This is a fairly standard size for TCP/IP buffers. Other than that, it was
Messages - four arguments
Without using mallocs, it would have been overly painful to parse/decompose
a message in C into an arbitrary number of arguments. So I picked three.
At some point, three was inadequate, so I upped it to four. Then I fixed
that inadequacy with clientkeys, and now only need three for all my messages,
but left the other argument there "just in case".
Integers in Messages - not using network byte order
I thought it better to be explicit about my byte order in case I or someone
else wanted to write a server and the needed message/clientkey libraries in
a language that did not know what 'network byte order' was. This also left
me free to use only two bytes for message length and argument length (since
a message is bounded to 4096 bytes, this is sufficient).
Client Keys - maximum depth of ten
This is almost too high - no single server could support 240^10th clients.
But I did want to be able to chain multiplexers (presumably from different
locations) and decided that it would be better to be too high than too low. I
figure if you were chaining multiplexers ala IRC (though bound to a central
server instead of peer to peer), you would take other steps in the config to
make sure the overall client limit was kept down, in which case it might not
be unreasonable to chain more multiplexers than you could support the maximum
Internal Communications - sockets instead of pipes
I wanted to be able to run the multiplexer and the server on different
machines. Theoretically, it is even possible to run the listeners on different
machines if you diddle some shell settings and change the command from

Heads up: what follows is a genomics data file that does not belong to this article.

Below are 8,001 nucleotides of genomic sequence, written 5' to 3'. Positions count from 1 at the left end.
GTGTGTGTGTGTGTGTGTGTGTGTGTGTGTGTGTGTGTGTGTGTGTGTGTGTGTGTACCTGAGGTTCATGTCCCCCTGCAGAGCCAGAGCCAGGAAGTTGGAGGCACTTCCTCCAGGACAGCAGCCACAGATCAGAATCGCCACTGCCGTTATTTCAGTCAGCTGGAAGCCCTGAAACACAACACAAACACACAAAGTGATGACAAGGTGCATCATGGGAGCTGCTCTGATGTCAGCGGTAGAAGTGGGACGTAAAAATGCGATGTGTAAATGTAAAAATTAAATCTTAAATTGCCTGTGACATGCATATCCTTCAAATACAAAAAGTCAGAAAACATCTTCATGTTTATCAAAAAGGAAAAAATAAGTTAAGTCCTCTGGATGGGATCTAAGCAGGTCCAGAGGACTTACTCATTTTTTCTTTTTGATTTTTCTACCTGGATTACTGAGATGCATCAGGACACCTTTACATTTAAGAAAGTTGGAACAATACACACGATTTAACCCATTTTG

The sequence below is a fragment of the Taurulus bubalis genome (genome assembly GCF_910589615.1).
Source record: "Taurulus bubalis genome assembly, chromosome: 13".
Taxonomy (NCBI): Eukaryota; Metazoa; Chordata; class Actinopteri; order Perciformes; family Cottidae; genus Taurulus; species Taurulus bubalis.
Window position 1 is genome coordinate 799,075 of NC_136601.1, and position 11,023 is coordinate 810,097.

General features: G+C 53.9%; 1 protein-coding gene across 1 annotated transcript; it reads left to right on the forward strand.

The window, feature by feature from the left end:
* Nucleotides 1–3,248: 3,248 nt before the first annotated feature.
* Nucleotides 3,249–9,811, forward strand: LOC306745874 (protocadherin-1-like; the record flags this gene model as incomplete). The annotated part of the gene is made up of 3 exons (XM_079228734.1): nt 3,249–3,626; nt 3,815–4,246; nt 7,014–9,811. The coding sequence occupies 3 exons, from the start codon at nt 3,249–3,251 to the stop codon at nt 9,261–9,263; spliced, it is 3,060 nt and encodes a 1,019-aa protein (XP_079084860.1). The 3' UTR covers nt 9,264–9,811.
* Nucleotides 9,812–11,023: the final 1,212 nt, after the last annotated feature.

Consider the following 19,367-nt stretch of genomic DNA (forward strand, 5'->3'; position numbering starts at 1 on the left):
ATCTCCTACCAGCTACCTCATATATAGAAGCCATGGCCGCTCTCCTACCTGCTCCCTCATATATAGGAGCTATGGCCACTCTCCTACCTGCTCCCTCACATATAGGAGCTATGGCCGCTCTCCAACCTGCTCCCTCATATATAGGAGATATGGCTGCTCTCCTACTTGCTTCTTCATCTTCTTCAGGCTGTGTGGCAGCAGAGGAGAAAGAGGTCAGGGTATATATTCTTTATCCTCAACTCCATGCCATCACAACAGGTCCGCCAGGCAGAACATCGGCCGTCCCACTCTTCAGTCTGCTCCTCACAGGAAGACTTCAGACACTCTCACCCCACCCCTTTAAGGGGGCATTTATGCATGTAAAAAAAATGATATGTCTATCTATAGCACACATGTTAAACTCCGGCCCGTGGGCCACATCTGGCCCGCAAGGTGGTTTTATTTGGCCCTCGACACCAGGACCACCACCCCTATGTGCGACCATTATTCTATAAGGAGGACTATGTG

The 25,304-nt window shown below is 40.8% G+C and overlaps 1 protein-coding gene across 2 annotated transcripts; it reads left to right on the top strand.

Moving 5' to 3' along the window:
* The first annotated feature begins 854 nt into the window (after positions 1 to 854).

"./tcplistener" to something like "ssh foo@bar tcplistener".
Client Keys - ints instead of bytes
A listener which logs into a server like AIM or ICQ has no reason to be
limited to the (usual) file descriptor limit of 255 to index its
clients. Presumably, it would only use one port for the multiplexer, and one
for the connection to the other chat system, and actually use client key
numbers to refer to entries in its list of users it is talking to/watching
for. As for that first entry (the depth), which is an int instead of a byte
despite having a maximum value of ten, I was busily being happy that I could
reuse the int code/decode routines to keep the same black-boxing of integer
byte order, and didn't worry too much about the three byte waste there. This
might be 'fixed' later.
Multiplexer - C instead of (your favorite language here)
Since the multiplexer is the bottleneck of the system, I figured it should be
as egregiously over-efficient as possible. No language that garbage collects
at random intervals, inserts array bounds checks even where you know you won't
go outside, arbitrarily puts semaphore checking in data structures even when
used in a non-threading environment, et cetera is ever going to be as
efficient as a slimmed down C program. There's a reason Apache is in C. The
same reason applies to AgNet.
Message IDs - gaps in the list of numbers
Unless you try to 'enum' them, there's no reason NOT to have gaps, and my
original intent to was to keep related messages together. So I figured I'd "go
to the next multiple of ten" when I added messages of a new relation-group.
Since then, additions to the message list have squeezed some of the gaps
around, and so it no longer looks so organized. And there's no message ID
zero because that used to be the error return from parsing a message (before
I rewrote the parser under the rememberance that I wouldn't get one message
per read() just because the write()s were that way).
Build Environment - make instead of Ant
You probably have make. You probably have to go get Ant. Plus I would have to
learn how to make Ant work. The builder might be changed to use Ant in the
future, anyway. This is just the alpha release.